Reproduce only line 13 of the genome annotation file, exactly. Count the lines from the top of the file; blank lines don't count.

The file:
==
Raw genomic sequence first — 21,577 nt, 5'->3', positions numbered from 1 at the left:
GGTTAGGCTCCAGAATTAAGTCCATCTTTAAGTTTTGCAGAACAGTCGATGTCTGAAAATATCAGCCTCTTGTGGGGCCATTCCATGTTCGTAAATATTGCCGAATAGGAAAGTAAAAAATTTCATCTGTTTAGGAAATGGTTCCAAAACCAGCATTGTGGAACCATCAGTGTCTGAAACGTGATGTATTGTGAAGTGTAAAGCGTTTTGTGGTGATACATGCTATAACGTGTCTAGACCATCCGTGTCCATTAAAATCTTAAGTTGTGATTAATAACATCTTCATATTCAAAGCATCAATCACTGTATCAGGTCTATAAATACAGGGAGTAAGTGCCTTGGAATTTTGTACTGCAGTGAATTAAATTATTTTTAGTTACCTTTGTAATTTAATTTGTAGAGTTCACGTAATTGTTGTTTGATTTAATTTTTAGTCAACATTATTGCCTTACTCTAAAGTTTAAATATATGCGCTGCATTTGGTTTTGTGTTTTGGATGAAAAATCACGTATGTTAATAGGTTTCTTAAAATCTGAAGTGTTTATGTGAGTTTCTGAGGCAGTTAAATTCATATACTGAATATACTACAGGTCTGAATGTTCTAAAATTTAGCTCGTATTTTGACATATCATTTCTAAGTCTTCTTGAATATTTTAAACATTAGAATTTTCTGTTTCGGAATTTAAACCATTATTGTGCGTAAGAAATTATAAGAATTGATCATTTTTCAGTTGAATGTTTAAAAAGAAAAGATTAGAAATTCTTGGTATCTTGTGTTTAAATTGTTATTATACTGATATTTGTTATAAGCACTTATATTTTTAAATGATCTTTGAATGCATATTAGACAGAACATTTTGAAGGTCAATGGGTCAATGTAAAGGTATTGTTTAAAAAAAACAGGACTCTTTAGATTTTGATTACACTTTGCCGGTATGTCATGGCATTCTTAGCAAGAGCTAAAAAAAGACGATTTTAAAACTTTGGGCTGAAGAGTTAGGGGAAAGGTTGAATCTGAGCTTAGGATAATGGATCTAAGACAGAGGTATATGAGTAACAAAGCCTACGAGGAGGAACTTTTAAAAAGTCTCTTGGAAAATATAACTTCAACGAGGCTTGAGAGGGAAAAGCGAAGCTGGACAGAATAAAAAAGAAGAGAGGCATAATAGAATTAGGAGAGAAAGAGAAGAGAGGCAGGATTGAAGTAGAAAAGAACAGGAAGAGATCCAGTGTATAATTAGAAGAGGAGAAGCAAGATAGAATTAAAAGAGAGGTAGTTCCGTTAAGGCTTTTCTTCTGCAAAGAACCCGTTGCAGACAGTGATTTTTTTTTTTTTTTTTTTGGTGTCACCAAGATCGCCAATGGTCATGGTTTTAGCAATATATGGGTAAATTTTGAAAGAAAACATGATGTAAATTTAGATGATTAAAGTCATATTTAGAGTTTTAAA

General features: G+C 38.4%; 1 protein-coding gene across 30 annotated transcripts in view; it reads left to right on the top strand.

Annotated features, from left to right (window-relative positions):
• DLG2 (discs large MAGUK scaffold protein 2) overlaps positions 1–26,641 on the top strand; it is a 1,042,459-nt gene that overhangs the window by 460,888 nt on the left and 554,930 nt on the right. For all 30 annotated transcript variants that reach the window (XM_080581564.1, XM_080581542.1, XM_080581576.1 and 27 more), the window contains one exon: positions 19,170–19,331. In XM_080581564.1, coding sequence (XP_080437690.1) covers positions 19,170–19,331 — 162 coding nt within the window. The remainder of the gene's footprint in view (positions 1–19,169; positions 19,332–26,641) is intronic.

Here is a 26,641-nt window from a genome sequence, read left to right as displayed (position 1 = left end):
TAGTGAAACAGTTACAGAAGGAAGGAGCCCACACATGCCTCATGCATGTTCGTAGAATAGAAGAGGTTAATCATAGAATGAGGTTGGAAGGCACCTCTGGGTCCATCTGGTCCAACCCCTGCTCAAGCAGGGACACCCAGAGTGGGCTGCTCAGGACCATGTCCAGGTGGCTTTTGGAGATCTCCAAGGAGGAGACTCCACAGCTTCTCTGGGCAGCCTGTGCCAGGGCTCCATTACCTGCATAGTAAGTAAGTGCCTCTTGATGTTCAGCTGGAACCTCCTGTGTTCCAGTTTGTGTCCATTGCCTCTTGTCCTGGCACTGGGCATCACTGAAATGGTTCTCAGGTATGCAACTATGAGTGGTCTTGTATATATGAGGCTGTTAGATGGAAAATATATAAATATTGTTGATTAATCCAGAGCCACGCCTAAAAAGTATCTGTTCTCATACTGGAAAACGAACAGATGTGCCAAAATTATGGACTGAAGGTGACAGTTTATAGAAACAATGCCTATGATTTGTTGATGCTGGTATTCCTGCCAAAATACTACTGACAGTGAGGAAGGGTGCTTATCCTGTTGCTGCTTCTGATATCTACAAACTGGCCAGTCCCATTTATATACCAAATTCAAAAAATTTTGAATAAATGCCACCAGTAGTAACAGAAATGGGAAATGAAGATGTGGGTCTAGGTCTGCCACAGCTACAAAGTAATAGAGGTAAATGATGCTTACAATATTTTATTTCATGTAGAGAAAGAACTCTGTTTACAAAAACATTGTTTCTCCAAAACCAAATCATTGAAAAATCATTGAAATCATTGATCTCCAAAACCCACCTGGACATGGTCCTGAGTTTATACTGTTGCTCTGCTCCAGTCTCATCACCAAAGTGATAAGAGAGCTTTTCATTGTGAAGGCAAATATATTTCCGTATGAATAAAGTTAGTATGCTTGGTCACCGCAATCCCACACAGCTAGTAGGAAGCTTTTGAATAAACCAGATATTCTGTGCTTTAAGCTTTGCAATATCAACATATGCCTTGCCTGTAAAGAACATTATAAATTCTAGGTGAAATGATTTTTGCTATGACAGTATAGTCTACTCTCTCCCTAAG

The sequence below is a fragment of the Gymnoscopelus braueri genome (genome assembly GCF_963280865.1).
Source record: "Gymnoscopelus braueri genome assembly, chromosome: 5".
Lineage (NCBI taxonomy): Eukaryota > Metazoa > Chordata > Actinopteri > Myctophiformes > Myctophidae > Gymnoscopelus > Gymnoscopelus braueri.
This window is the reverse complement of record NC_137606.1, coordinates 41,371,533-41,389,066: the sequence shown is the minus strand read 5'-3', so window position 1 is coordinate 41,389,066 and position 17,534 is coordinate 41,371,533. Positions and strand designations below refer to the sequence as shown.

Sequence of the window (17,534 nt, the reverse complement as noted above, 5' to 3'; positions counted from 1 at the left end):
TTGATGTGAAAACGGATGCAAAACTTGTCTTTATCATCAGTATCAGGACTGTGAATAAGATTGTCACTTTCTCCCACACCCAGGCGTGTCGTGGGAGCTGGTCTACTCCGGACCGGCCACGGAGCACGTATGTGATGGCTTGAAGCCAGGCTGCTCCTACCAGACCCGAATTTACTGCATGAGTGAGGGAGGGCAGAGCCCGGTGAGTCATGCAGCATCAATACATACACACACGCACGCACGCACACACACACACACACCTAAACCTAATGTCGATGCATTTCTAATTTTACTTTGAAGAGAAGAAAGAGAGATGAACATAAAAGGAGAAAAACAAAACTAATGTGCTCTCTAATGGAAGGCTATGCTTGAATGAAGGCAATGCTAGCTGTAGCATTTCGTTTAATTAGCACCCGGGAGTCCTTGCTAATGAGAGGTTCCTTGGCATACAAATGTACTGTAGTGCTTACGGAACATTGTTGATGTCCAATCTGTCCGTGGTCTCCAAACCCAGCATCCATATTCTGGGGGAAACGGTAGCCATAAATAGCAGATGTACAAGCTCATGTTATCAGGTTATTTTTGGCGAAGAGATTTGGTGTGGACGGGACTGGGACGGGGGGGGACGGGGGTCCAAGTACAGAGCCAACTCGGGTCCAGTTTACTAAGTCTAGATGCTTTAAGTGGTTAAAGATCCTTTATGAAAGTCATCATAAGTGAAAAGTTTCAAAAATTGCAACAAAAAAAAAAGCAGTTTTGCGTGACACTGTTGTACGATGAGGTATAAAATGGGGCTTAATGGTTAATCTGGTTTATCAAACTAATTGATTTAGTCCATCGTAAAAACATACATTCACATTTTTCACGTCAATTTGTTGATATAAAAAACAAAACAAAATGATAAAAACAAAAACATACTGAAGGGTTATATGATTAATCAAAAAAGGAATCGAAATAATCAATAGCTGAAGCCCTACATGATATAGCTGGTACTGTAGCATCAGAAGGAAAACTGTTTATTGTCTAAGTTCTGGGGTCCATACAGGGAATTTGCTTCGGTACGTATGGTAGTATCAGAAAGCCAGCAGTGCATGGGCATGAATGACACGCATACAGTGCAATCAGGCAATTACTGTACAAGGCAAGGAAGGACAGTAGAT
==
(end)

TTGATGTGAAAACGGATGCAAAACTTGTCTTTATCATCAGTATCAGGACTGTGAATAAGATTGTCACTTTCTCCCACACCCAGGCGTGTCGTGGGAGCTGGTCTACTCCGGACCGGCCACGGAGCACGTATGTGATGGCTTGAAGCCAGGCTGCTCCTACCAGACCCGAATTTACTGCATGAGTGAGGGAGGGCAGAGCCCGGTGAGTCATGCAGCATCAATACATACACACACGCACGCACGCACACACACACACACACCTAAACCTAATGTCGATGCATTTCTAATTTTACTTTGAAGAGAAGAAAGAGAGATGAACATAAAAGGAGAAAAACAAAACTAATGTGCTCTCTAATGGAAGGCTATGCTTGAATGAAGGCAATGCTAGCTGTAGCATTTCGTTTAATTAGCACCCGGGAGTCCTTGCTAATGAGAGGTTCCTTGGCATACAAATGTACTGTAGTGCTTACGGAACATTGTTGATGTCCAATCTGTCCGTGGTCTCCAAACCCAGCATCCATATTCTGGGGGAAACGGTAGCCATAAATAGCAGATGTACAAGCTCATGTTATCAGGTTATTTTTGGCGAAGAGATTTGGTGTGGACGGGACTGGGACGGGGGGGGACGGGGGTCCAAGTACAGAGCCAACTCGGGTCCAGTTTACTAAGTCTAGATGCTTTAAGTGGTTAAAGATCCTTTATGAAAGTCATCATAAGTGAAAAGTTTCAAAAATTGCAACAAAAAAAAAAGCAGTTTTGCGTGACACTGTTGTACGATGAGGTATAAAATGGGGCTTAATGGTTAATCTGGTTTATCAAACTAATTGATTTAGTCCATCGTAAAAACATACATTCACATTTTTCACGTCAATTTGTTGATATAAAAAACAAAACAAAATGATAAAAACAAAAACATACTGAAGGGTTATATGATTAATCAAAAAAGGAATCGAAATAATCAATAGCTGAAGCCCTACATGATATAGCTGGTACTGTAGCATCAGAAGGAAAACTGTTTATTGTCTAAGTTCTGGGGTCCATACAGGGAATTTGCTTCGGTACGTATGGTAGTATCAGAAAGCCAGCAGTGCATGGGCATGAATGACACGCATACAGTGCAATCAGGCAATTACTGTACAAGGCAAGGAAGGACAGTAGAT